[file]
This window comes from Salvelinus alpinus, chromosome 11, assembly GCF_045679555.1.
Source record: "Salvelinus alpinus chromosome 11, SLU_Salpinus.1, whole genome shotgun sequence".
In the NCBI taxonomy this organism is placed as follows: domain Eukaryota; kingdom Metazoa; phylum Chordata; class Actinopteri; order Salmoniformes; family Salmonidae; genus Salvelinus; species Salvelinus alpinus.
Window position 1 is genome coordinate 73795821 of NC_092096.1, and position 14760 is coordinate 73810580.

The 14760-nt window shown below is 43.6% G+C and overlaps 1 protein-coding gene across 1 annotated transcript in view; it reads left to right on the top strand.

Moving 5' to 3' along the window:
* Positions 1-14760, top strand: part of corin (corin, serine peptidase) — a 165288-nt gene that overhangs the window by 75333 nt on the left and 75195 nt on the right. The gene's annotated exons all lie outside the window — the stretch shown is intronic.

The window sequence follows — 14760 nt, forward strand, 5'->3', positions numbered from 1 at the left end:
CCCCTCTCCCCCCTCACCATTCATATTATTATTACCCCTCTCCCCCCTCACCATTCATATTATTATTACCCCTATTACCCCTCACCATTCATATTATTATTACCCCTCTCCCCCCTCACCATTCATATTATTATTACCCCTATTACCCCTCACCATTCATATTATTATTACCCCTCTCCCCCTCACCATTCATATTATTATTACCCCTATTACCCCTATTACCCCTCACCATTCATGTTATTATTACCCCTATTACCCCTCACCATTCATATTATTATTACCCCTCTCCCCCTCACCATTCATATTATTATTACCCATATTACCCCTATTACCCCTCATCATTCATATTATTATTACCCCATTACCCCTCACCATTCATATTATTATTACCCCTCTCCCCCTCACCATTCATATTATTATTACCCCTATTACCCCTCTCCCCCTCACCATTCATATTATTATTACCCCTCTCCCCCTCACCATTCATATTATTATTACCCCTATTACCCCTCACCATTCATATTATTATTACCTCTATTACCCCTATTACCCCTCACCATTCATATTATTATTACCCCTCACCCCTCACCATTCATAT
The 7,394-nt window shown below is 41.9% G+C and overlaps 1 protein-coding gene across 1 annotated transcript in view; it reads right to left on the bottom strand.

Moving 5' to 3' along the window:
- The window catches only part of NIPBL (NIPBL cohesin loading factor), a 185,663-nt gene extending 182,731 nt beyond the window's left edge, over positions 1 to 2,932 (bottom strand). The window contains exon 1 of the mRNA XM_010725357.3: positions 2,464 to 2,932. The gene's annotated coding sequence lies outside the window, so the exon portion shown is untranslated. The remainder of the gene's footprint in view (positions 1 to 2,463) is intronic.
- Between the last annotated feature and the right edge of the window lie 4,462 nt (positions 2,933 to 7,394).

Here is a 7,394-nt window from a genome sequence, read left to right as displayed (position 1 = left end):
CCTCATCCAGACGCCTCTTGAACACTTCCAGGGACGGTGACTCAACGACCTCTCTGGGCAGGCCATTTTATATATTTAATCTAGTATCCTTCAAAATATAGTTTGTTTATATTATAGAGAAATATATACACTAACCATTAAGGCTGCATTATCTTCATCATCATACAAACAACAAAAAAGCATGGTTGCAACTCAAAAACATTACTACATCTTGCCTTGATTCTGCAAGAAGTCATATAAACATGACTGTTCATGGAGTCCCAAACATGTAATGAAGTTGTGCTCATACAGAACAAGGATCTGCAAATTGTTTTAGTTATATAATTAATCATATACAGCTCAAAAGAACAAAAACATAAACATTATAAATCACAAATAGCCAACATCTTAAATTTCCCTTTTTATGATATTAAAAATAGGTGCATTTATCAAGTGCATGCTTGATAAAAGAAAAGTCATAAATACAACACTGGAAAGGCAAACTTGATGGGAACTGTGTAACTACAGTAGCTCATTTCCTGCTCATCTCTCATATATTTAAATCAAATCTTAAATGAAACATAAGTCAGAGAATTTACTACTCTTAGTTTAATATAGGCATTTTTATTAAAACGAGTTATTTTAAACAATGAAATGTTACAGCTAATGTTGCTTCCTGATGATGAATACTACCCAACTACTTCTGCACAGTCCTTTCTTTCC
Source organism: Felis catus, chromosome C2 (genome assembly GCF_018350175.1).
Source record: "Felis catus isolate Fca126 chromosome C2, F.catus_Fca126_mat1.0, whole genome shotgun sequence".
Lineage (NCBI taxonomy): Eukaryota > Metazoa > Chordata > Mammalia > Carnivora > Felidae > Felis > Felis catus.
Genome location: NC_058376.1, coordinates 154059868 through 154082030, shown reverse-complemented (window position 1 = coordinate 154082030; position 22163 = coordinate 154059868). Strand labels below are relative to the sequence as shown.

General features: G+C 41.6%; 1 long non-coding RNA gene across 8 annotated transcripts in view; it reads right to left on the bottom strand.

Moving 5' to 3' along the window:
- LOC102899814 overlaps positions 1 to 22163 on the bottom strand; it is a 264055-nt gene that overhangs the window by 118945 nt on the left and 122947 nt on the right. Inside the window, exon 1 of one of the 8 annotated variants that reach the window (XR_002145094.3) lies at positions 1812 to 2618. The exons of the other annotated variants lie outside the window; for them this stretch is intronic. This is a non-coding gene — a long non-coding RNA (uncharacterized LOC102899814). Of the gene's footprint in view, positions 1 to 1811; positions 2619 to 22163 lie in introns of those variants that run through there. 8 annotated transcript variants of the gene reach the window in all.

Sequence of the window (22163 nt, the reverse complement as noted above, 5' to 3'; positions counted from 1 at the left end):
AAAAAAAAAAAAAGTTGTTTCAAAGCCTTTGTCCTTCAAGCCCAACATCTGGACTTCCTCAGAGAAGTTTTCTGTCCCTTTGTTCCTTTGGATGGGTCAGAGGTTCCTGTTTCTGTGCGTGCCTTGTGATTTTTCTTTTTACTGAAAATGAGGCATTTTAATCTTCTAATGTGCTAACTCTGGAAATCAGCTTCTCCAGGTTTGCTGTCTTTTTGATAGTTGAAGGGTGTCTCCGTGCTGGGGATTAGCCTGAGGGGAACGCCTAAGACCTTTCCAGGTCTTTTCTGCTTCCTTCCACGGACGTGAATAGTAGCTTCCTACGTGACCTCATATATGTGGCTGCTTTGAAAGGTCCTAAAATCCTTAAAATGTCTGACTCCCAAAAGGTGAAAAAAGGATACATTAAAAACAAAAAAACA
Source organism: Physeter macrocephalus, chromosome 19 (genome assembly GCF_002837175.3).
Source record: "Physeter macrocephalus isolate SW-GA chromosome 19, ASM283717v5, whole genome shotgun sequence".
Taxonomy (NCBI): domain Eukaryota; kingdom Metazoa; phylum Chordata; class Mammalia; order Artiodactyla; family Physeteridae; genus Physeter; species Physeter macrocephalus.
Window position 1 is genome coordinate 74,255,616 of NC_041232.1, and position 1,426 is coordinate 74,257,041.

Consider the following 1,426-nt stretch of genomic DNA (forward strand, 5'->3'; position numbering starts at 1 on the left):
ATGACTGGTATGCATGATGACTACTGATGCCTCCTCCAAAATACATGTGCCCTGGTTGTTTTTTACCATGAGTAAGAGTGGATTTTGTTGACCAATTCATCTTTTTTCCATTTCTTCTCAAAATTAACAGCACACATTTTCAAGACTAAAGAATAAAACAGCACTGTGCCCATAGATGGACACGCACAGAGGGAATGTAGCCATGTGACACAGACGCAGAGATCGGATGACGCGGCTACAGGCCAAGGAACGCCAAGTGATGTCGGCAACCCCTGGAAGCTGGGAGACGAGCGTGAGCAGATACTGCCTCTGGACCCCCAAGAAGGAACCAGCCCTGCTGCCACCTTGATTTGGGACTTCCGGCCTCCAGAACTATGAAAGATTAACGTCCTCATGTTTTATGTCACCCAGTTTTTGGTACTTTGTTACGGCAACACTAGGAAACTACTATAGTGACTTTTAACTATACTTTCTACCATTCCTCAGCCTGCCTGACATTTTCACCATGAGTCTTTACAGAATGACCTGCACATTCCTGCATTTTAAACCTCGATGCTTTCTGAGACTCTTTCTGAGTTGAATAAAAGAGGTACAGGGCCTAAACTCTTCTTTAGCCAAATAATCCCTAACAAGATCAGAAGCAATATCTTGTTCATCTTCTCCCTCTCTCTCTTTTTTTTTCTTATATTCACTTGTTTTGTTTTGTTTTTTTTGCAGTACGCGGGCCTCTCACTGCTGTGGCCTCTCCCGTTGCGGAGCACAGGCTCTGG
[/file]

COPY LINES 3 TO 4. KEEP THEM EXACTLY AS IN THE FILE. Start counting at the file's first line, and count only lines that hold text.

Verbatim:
In the NCBI taxonomy this organism is placed as follows: domain Eukaryota; kingdom Metazoa; phylum Chordata; class Actinopteri; order Salmoniformes; family Salmonidae; genus Salvelinus; species Salvelinus alpinus.
Window position 1 is genome coordinate 73795821 of NC_092096.1, and position 14760 is coordinate 73810580.